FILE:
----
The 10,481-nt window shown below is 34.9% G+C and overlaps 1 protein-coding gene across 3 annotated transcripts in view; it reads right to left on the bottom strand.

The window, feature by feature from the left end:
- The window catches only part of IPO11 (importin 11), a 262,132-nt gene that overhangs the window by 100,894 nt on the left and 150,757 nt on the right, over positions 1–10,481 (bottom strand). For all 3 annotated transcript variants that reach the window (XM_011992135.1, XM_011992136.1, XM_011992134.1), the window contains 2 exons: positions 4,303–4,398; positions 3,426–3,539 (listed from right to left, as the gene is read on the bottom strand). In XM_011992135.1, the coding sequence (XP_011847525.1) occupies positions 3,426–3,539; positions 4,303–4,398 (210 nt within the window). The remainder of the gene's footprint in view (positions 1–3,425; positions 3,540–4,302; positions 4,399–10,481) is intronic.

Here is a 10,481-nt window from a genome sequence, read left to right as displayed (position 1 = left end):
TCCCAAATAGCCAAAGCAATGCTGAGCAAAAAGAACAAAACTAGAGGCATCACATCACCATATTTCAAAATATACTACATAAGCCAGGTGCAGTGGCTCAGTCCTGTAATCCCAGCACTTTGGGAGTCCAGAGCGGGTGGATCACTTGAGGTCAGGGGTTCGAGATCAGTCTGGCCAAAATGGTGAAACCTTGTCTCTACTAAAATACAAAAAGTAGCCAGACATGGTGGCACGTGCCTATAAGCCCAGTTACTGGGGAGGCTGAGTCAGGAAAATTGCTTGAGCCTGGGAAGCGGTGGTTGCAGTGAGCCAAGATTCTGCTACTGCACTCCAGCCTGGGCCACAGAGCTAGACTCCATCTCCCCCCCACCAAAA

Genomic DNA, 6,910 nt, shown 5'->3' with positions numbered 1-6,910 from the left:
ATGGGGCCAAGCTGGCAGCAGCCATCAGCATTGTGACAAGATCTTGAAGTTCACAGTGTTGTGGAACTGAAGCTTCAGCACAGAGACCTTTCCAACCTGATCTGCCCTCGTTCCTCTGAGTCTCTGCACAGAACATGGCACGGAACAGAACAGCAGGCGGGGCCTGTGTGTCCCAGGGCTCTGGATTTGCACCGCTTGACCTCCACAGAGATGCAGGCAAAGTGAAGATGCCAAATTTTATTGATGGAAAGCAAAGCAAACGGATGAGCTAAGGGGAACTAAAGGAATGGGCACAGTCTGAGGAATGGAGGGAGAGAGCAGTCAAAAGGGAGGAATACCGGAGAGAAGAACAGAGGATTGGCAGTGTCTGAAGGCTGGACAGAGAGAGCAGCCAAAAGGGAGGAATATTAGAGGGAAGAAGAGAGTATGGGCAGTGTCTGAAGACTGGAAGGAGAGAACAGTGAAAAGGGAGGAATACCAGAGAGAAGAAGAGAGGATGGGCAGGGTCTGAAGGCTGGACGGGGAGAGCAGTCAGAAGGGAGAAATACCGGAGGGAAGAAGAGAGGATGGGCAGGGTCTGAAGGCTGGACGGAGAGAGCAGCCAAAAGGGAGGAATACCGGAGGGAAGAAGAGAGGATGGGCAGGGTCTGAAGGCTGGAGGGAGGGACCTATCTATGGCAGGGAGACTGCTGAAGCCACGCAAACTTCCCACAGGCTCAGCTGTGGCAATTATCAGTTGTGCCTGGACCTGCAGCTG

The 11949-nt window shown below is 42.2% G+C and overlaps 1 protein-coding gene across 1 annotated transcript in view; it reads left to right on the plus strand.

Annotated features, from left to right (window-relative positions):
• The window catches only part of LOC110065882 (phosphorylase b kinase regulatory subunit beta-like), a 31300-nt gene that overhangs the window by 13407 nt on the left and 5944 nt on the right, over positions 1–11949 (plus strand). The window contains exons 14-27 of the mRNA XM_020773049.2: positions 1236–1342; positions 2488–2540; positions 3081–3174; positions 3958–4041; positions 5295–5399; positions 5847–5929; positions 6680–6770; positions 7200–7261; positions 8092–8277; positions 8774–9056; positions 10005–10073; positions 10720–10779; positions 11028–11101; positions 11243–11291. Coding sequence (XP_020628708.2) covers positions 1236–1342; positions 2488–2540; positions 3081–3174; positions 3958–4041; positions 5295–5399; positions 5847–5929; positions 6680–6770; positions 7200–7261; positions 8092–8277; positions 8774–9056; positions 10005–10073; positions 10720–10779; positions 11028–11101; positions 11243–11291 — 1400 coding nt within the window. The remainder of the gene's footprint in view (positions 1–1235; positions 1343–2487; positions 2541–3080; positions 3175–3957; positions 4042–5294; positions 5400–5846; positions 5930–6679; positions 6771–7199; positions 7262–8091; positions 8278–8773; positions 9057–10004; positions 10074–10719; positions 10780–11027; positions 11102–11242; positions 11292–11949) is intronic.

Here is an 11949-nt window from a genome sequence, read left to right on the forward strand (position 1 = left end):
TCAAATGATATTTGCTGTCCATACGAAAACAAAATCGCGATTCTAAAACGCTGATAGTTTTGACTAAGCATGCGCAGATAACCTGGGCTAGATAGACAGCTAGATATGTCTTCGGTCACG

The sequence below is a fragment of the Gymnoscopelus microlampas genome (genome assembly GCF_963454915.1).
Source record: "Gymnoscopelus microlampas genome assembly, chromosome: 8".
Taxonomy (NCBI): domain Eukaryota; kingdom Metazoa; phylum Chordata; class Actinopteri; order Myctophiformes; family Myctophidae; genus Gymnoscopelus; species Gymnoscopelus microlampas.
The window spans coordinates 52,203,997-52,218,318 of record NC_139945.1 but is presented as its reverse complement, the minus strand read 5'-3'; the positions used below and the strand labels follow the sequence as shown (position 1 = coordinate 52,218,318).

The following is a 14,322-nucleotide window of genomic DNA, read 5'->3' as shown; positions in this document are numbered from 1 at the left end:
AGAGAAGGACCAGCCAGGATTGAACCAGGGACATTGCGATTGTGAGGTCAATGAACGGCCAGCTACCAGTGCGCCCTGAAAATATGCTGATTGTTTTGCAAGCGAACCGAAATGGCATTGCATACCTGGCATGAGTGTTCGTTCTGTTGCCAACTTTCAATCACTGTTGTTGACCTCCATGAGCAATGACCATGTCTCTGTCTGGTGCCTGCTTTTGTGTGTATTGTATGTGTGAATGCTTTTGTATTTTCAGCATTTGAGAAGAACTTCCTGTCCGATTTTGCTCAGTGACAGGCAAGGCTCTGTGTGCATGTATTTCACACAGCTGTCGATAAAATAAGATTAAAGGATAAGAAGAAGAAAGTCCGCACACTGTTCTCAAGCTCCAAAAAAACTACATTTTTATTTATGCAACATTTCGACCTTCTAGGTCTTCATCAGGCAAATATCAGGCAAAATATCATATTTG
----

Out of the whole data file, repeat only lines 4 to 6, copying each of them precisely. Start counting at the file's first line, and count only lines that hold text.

Here is a 10,481-nt window from a genome sequence, read left to right as displayed (position 1 = left end):
TCCCAAATAGCCAAAGCAATGCTGAGCAAAAAGAACAAAACTAGAGGCATCACATCACCATATTTCAAAATATACTACATAAGCCAGGTGCAGTGGCTCAGTCCTGTAATCCCAGCACTTTGGGAGTCCAGAGCGGGTGGATCACTTGAGGTCAGGGGTTCGAGATCAGTCTGGCCAAAATGGTGAAACCTTGTCTCTACTAAAATACAAAAAGTAGCCAGACATGGTGGCACGTGCCTATAAGCCCAGTTACTGGGGAGGCTGAGTCAGGAAAATTGCTTGAGCCTGGGAAGCGGTGGTTGCAGTGAGCCAAGATTCTGCTACTGCACTCCAGCCTGGGCCACAGAGCTAGACTCCATCTCCCCCCCACCAAAA

Genomic DNA, 6,910 nt, shown 5'->3' with positions numbered 1-6,910 from the left: